Letter: Half-truths in the Senate
To a politician, being bilingual means talking out of both sides of his mouth. The skill is nonpartisan. A prime example is the “cloture” rule to end a U.S. Senate filibuster.
It’s not in the Constitution or even a statute. It’s only a Senate procedural rule. It could be changed by a majority vote anytime. But it persists in every Senate since 1917.
The cloture rule requires 60 senators to end debate on a bill. This empowers only 41 senators to stop bills from facing a real vote of the Senate. Oh, the leaders argue it is necessary to protect the minority and to permit thoughtful debate. But how is it really used?
Let’s say the Democrats control the Senate but have fewer than 60 seats. There’s a gun-control bill that Dems want to appear to support to gain favor with their party’s voters. But in the Senate, each senator represents his entire state. He might not want to alienate independents and some Republican voters. Republicans oppose the bill. They reliably filibuster it. The bill is dead. The Dem senators get to tell their Dem voters they tried to pass it; they tell their other voters not to worry because it didn’t pass. No laws changed. There was only smoke, mirrors and a half-truth to tell to every voter.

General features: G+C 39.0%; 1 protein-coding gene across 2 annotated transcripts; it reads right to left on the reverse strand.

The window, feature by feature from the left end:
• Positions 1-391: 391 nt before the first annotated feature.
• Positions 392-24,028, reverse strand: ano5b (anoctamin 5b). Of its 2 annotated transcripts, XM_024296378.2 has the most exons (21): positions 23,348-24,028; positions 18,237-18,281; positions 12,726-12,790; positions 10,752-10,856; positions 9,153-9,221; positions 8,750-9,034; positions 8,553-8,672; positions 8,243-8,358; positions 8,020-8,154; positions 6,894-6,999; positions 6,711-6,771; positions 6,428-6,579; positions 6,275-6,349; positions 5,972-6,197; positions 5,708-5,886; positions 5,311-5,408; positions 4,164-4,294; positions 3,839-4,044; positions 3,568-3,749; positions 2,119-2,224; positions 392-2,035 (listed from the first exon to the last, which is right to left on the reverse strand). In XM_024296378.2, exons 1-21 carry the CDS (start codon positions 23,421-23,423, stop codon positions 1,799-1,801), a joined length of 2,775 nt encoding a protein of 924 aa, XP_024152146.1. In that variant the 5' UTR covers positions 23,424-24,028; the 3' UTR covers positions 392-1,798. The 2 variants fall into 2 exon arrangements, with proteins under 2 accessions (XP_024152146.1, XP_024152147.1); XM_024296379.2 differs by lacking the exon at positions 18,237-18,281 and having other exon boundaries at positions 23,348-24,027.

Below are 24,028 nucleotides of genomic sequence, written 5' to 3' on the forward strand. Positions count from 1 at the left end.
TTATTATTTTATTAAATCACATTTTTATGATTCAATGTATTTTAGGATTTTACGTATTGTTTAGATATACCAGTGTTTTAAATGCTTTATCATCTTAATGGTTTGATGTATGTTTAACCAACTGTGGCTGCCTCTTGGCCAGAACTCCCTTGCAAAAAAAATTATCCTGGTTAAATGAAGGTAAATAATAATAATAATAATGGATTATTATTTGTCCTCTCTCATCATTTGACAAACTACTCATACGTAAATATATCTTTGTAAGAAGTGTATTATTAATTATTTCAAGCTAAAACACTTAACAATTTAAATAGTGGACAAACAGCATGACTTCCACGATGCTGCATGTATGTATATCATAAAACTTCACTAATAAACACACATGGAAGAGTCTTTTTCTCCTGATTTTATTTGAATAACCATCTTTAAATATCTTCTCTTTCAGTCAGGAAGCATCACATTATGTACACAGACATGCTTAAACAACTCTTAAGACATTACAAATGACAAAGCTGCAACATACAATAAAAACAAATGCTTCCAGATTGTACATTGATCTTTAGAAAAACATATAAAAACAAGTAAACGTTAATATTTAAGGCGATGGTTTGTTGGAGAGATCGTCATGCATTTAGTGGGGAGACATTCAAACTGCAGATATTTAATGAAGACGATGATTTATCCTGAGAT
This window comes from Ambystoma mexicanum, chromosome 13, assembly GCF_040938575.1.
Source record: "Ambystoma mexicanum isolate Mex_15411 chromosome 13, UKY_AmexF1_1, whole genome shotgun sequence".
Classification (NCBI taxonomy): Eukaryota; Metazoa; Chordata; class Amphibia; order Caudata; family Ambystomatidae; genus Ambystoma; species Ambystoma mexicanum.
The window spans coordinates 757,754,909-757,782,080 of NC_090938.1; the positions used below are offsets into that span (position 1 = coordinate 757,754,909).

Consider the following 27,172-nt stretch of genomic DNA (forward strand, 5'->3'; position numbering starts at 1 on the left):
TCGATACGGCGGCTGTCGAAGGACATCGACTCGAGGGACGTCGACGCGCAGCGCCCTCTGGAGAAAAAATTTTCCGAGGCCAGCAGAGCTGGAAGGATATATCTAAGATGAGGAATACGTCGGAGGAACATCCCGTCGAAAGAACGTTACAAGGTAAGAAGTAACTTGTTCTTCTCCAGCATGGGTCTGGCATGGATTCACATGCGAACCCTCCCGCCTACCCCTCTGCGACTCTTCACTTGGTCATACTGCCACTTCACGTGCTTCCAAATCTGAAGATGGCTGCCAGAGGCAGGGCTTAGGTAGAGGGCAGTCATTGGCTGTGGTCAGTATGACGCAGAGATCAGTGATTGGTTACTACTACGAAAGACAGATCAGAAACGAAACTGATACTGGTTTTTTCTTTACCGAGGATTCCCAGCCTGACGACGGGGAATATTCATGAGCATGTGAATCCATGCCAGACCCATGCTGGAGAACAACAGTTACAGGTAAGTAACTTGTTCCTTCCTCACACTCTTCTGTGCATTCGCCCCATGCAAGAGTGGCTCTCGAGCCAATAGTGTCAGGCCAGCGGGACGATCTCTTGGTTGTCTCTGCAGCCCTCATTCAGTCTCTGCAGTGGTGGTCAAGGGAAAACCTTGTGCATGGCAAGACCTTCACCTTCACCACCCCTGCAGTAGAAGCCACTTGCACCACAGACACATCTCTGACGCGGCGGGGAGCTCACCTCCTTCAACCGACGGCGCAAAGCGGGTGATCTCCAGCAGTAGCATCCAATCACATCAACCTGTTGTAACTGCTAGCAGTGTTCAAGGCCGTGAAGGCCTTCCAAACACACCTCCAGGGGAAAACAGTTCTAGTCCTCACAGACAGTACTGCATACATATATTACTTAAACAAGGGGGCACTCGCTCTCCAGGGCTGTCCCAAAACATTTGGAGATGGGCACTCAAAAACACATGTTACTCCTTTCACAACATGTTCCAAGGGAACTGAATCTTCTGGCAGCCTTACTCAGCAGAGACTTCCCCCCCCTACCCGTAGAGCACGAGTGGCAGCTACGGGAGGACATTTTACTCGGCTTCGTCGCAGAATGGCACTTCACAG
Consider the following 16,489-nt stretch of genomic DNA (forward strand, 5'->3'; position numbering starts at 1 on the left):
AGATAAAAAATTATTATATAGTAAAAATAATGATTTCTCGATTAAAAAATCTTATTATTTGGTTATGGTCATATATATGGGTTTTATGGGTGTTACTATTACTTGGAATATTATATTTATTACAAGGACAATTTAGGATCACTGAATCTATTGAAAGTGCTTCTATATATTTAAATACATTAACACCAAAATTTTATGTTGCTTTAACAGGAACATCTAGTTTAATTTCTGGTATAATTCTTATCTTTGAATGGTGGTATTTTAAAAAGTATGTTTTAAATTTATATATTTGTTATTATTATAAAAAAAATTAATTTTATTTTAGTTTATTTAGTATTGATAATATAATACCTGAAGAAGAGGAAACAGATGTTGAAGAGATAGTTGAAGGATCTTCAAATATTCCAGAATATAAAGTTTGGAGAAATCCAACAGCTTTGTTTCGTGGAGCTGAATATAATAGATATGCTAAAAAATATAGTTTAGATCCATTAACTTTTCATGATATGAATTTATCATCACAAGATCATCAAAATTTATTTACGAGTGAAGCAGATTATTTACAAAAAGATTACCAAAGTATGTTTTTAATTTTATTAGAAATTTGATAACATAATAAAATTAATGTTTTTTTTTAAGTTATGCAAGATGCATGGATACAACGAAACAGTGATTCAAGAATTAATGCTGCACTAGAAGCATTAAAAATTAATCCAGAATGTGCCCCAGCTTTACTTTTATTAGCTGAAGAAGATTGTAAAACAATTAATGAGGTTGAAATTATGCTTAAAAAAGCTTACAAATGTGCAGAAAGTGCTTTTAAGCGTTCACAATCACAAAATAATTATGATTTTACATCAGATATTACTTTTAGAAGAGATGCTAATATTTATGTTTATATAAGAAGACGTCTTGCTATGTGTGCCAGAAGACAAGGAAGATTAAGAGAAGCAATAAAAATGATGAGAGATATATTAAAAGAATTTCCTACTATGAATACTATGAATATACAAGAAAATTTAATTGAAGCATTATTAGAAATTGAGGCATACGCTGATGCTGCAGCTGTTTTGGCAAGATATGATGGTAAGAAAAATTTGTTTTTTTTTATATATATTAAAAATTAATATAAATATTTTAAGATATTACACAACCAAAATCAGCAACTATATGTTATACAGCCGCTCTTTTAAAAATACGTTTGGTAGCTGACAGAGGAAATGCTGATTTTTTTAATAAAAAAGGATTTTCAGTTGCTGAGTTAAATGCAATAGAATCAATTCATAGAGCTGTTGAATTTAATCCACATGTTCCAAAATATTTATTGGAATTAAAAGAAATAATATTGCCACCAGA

A similar drama played out recently for a bill to end federal funding of Planned Parenthood. Only this time it was Republicans proposing the bill, Dems threatening a filibuster, a bill that went nowhere and half-truths for every senator to tell his constituents.
The cloture rule could be changed by a majority of the Senate at any time to permit cloture by 51 percent. The Republicans could change it now; the Democrats could have changed it when they had control. But changing the rule would reveal the duplicity of the senators of both parties. The Senate likes to be known as the world’s greatest deliberative body. But the 60 votes cloture rule makes it the greatest bilingual joke in Washington.